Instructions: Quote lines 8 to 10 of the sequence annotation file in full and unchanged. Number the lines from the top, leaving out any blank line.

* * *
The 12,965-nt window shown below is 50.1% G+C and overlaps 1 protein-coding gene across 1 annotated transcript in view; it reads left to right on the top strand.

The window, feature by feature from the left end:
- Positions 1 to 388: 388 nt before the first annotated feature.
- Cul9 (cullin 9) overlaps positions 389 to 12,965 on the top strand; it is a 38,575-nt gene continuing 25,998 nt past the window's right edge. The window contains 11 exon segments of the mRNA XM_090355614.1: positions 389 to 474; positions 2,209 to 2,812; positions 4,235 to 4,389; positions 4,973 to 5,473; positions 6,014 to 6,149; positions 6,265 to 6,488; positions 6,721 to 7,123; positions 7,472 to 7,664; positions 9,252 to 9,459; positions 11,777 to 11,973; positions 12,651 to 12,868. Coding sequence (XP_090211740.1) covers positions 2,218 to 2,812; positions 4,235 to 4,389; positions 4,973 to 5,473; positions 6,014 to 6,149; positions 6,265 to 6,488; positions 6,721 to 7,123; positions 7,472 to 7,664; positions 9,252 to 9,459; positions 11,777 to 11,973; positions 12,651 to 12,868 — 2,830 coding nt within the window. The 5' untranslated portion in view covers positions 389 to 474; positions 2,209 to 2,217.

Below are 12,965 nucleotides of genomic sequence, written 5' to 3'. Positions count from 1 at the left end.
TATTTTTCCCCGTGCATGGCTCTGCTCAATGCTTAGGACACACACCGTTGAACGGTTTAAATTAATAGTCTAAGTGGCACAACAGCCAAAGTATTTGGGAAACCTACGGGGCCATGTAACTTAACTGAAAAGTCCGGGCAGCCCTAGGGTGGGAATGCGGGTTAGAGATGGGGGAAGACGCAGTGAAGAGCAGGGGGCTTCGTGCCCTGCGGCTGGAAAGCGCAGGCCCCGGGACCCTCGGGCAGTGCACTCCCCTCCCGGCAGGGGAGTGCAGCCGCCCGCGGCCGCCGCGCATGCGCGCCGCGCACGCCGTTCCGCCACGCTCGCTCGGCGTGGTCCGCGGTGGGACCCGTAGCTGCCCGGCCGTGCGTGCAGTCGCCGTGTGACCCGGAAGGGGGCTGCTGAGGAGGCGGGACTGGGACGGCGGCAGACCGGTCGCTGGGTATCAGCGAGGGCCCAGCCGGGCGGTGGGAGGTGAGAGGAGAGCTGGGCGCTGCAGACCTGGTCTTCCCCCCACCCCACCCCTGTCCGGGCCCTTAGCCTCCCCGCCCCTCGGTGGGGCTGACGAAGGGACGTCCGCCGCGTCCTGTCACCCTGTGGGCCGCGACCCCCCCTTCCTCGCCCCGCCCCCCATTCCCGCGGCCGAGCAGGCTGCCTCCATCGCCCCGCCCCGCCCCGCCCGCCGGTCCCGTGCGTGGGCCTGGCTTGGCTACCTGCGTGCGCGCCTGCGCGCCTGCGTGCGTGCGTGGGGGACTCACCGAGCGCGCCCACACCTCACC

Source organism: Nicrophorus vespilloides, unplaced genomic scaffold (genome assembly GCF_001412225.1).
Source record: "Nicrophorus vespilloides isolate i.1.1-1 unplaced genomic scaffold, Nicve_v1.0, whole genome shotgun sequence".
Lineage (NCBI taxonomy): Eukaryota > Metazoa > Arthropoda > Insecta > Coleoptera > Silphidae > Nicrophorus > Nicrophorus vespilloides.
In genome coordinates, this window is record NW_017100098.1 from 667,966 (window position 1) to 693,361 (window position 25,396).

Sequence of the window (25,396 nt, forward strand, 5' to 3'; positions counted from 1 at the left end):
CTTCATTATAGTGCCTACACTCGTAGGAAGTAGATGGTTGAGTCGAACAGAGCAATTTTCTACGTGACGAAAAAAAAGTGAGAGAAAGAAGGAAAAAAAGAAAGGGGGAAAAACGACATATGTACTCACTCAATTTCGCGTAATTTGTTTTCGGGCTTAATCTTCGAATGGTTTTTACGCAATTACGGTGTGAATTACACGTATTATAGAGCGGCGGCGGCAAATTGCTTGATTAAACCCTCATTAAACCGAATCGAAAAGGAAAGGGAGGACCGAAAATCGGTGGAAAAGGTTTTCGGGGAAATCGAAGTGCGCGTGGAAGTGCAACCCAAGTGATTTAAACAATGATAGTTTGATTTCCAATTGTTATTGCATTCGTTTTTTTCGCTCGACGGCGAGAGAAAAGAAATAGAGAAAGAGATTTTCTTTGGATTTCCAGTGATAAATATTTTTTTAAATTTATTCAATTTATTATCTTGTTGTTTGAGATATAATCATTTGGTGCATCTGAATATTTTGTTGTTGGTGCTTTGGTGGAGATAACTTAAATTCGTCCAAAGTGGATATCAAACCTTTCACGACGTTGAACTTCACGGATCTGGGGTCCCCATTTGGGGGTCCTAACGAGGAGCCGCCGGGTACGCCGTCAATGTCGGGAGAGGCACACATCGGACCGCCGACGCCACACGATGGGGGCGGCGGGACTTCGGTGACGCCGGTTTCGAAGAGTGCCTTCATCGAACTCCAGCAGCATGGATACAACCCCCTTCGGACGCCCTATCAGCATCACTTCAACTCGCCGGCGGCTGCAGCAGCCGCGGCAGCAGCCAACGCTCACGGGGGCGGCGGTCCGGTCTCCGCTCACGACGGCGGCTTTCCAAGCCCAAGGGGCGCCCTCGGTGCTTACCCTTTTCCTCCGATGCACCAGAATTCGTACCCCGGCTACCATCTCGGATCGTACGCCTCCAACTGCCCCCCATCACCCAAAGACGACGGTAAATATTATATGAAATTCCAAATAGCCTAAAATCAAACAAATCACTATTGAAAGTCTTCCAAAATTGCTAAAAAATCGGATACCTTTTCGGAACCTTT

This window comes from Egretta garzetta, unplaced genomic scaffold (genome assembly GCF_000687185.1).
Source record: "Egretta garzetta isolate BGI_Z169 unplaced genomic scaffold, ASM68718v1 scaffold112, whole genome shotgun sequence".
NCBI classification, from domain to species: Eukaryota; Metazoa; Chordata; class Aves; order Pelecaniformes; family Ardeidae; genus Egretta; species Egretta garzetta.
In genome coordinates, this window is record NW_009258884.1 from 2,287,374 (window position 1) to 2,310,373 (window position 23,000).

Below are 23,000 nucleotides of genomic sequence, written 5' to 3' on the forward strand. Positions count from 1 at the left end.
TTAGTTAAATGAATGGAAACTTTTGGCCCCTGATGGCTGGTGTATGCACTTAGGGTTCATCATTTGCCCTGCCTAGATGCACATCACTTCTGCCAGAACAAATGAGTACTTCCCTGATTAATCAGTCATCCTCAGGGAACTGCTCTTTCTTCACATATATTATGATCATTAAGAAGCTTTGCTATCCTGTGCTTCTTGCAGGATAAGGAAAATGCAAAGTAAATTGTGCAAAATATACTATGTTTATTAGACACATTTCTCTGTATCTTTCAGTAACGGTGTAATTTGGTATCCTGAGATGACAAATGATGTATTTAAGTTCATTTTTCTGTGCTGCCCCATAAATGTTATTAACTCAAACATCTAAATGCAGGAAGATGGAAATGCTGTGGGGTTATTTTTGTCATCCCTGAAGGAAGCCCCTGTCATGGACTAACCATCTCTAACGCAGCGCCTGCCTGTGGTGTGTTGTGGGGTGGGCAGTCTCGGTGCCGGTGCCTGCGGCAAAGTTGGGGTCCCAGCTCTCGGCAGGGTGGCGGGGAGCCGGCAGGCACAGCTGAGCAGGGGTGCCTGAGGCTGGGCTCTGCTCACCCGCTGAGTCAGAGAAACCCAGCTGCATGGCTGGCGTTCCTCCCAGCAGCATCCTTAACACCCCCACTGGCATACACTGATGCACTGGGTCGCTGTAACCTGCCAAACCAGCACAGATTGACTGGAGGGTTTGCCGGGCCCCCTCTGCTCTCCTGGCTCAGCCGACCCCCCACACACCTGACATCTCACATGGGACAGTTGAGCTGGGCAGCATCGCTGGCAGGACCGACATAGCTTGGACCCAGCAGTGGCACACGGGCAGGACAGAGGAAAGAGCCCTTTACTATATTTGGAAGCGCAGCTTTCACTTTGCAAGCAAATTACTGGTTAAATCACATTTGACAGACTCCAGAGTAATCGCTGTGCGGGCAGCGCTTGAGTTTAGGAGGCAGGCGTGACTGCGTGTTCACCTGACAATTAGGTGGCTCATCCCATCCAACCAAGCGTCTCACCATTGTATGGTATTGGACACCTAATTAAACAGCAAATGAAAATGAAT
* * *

Source record: "Nicrophorus vespilloides isolate i.1.1-1 unplaced genomic scaffold, Nicve_v1.0, whole genome shotgun sequence".
Lineage (NCBI taxonomy): Eukaryota > Metazoa > Arthropoda > Insecta > Coleoptera > Silphidae > Nicrophorus > Nicrophorus vespilloides.
In genome coordinates, this window is record NW_017100098.1 from 667,966 (window position 1) to 693,361 (window position 25,396).